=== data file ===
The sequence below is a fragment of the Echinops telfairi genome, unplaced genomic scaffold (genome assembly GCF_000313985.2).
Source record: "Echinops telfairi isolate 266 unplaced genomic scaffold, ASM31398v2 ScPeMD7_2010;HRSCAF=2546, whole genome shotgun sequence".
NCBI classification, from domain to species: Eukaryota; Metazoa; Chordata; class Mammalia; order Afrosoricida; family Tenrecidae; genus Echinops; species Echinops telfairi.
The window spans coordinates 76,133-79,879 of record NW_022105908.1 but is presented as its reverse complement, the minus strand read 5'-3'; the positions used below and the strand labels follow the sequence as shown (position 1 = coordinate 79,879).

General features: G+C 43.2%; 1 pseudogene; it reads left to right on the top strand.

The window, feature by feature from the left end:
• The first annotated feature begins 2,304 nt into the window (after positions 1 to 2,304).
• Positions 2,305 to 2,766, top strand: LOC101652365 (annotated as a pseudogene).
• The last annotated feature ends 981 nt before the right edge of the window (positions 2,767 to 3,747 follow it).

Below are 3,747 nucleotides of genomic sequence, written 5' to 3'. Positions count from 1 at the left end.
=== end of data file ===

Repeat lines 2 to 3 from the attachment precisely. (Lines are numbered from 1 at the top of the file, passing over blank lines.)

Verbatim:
Source record: "Echinops telfairi isolate 266 unplaced genomic scaffold, ASM31398v2 ScPeMD7_2010;HRSCAF=2546, whole genome shotgun sequence".
NCBI classification, from domain to species: Eukaryota; Metazoa; Chordata; class Mammalia; order Afrosoricida; family Tenrecidae; genus Echinops; species Echinops telfairi.